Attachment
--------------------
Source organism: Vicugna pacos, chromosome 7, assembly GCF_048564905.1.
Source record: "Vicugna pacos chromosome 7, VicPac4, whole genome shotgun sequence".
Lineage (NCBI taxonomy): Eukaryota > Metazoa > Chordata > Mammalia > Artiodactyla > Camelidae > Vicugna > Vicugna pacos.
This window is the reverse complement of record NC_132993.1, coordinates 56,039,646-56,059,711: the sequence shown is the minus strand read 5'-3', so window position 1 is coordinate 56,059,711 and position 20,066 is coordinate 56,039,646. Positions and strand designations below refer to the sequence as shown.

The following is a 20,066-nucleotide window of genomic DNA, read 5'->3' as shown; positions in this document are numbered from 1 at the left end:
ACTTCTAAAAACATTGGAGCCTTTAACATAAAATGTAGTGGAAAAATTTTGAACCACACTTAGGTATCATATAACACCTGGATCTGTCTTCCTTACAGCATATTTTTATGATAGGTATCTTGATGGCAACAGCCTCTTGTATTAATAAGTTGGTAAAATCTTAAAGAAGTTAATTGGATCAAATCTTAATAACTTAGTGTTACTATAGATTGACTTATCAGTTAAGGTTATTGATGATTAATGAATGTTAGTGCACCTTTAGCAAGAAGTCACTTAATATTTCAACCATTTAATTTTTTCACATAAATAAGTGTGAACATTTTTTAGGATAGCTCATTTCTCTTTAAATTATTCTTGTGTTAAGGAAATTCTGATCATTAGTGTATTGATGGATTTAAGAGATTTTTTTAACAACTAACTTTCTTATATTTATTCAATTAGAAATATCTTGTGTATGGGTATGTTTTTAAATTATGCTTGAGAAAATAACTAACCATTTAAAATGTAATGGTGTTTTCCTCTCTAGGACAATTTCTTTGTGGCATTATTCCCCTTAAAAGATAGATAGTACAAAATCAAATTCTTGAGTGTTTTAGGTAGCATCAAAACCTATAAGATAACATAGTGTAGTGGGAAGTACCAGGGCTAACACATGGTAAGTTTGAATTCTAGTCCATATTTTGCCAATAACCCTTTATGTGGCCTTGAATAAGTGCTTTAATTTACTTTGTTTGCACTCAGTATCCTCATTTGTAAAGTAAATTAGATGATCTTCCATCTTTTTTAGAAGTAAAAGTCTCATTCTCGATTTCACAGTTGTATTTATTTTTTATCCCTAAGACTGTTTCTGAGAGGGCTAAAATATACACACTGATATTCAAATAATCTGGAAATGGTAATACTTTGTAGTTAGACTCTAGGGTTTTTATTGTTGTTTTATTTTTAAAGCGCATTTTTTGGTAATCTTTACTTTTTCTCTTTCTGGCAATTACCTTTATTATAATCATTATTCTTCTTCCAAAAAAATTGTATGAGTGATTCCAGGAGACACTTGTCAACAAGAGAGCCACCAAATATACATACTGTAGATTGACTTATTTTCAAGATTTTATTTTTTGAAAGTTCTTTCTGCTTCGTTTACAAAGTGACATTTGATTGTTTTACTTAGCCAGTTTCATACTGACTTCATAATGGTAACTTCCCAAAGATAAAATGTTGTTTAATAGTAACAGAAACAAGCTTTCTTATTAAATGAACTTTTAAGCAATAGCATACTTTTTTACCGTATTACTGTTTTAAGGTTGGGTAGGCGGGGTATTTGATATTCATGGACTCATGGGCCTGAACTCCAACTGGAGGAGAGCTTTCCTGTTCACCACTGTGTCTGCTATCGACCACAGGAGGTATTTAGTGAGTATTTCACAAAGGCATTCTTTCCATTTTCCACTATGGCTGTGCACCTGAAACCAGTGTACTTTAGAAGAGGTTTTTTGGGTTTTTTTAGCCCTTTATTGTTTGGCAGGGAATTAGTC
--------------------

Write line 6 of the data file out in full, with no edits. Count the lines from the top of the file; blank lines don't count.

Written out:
ACTTCTAAAAACATTGGAGCCTTTAACATAAAATGTAGTGGAAAAATTTTGAACCACACTTAGGTATCATATAACACCTGGATCTGTCTTCCTTACAGCATATTTTTATGATAGGTATCTTGATGGCAACAGCCTCTTGTATTAATAAGTTGGTAAAATCTTAAAGAAGTTAATTGGATCAAATCTTAATAACTTAGTGTTACTATAGATTGACTTATCAGTTAAGGTTATTGATGATTAATGAATGTTAGTGCACCTTTAGCAAGAAGTCACTTAATATTTCAACCATTTAATTTTTTCACATAAATAAGTGTGAACATTTTTTAGGATAGCTCATTTCTCTTTAAATTATTCTTGTGTTAAGGAAATTCTGATCATTAGTGTATTGATGGATTTAAGAGATTTTTTTAACAACTAACTTTCTTATATTTATTCAATTAGAAATATCTTGTGTATGGGTATGTTTTTAAATTATGCTTGAGAAAATAACTAACCATTTAAAATGTAATGGTGTTTTCCTCTCTAGGACAATTTCTTTGTGGCATTATTCCCCTTAAAAGATAGATAGTACAAAATCAAATTCTTGAGTGTTTTAGGTAGCATCAAAACCTATAAGATAACATAGTGTAGTGGGAAGTACCAGGGCTAACACATGGTAAGTTTGAATTCTAGTCCATATTTTGCCAATAACCCTTTATGTGGCCTTGAATAAGTGCTTTAATTTACTTTGTTTGCACTCAGTATCCTCATTTGTAAAGTAAATTAGATGATCTTCCATCTTTTTTAGAAGTAAAAGTCTCATTCTCGATTTCACAGTTGTATTTATTTTTTATCCCTAAGACTGTTTCTGAGAGGGCTAAAATATACACACTGATATTCAAATAATCTGGAAATGGTAATACTTTGTAGTTAGACTCTAGGGTTTTTATTGTTGTTTTATTTTTAAAGCGCATTTTTTGGTAATCTTTACTTTTTCTCTTTCTGGCAATTACCTTTATTATAATCATTATTCTTCTTCCAAAAAAATTGTATGAGTGATTCCAGGAGACACTTGTCAACAAGAGAGCCACCAAATATACATACTGTAGATTGACTTATTTTCAAGATTTTATTTTTTGAAAGTTCTTTCTGCTTCGTTTACAAAGTGACATTTGATTGTTTTACTTAGCCAGTTTCATACTGACTTCATAATGGTAACTTCCCAAAGATAAAATGTTGTTTAATAGTAACAGAAACAAGCTTTCTTATTAAATGAACTTTTAAGCAATAGCATACTTTTTTACCGTATTACTGTTTTAAGGTTGGGTAGGCGGGGTATTTGATATTCATGGACTCATGGGCCTGAACTCCAACTGGAGGAGAGCTTTCCTGTTCACCACTGTGTCTGCTATCGACCACAGGAGGTATTTAGTGAGTATTTCACAAAGGCATTCTTTCCATTTTCCACTATGGCTGTGCACCTGAAACCAGTGTACTTTAGAAGAGGTTTTTTGGGTTTTTTTAGCCCTTTATTGTTTGGCAGGGAATTAGTC